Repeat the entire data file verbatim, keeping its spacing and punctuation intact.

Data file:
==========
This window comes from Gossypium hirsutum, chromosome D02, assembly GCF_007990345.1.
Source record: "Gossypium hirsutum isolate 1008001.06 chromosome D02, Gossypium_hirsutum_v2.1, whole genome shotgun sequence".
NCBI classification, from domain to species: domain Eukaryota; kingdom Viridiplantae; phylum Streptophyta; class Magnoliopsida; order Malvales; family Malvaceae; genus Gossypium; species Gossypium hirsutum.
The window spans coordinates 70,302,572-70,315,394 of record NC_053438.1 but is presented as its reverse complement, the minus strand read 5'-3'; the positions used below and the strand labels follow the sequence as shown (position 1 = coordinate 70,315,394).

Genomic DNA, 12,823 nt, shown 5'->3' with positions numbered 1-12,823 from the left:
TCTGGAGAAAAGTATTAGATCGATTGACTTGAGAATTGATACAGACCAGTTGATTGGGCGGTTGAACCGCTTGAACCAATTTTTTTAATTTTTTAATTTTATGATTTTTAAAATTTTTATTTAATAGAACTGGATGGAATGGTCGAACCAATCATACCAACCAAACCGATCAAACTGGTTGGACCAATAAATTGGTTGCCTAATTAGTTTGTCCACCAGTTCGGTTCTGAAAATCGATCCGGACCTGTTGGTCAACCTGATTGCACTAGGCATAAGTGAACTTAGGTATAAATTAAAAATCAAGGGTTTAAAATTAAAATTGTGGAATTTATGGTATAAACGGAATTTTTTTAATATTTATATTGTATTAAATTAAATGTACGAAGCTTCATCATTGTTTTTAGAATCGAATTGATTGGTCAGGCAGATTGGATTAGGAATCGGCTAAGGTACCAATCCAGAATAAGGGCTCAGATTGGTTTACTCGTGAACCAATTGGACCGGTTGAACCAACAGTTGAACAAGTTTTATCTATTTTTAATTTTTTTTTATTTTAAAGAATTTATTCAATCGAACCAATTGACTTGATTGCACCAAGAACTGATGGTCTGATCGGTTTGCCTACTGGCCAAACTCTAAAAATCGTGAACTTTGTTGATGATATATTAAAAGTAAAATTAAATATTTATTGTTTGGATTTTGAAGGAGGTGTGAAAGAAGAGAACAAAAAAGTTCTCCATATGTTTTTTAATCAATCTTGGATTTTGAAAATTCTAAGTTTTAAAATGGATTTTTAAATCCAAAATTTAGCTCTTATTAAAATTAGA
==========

This window comes from Gossypium hirsutum, chromosome D02, assembly GCF_007990345.1.
Source record: "Gossypium hirsutum isolate 1008001.06 chromosome D02, Gossypium_hirsutum_v2.1, whole genome shotgun sequence".
NCBI classification, from domain to species: domain Eukaryota; kingdom Viridiplantae; phylum Streptophyta; class Magnoliopsida; order Malvales; family Malvaceae; genus Gossypium; species Gossypium hirsutum.
The window spans coordinates 70,302,572-70,315,394 of record NC_053438.1 but is presented as its reverse complement, the minus strand read 5'-3'; the positions used below and the strand labels follow the sequence as shown (position 1 = coordinate 70,315,394).

Genomic DNA, 12,823 nt, shown 5'->3' with positions numbered 1-12,823 from the left:
TCTGGAGAAAAGTATTAGATCGATTGACTTGAGAATTGATACAGACCAGTTGATTGGGCGGTTGAACCGCTTGAACCAATTTTTTTAATTTTTTAATTTTATGATTTTTAAAATTTTTATTTAATAGAACTGGATGGAATGGTCGAACCAATCATACCAACCAAACCGATCAAACTGGTTGGACCAATAAATTGGTTGCCTAATTAGTTTGTCCACCAGTTCGGTTCTGAAAATCGATCCGGACCTGTTGGTCAACCTGATTGCACTAGGCATAAGTGAACTTAGGTATAAATTAAAAATCAAGGGTTTAAAATTAAAATTGTGGAATTTATGGTATAAACGGAATTTTTTTAATATTTATATTGTATTAAATTAAATGTACGAAGCTTCATCATTGTTTTTAGAATCGAATTGATTGGTCAGGCAGATTGGATTAGGAATCGGCTAAGGTACCAATCCAGAATAAGGGCTCAGATTGGTTTACTCGTGAACCAATTGGACCGGTTGAACCAACAGTTGAACAAGTTTTATCTATTTTTAATTTTTTTTTATTTTAAAGAATTTATTCAATCGAACCAATTGACTTGATTGCACCAAGAACTGATGGTCTGATCGGTTTGCCTACTGGCCAAACTCTAAAAATCGTGAACTTTGTTGATGATATATTAAAAGTAAAATTAAATATTTATTGTTTGGATTTTGAAGGAGGTGTGAAAGAAGAGAACAAAAAAGTTCTCCATATGTTTTTTAATCAATCTTGGATTTTGAAAATTCTAAGTTTTAAAATGGATTTTTAAATCCAAAATTTAGCTCTTATTAAAATTAGA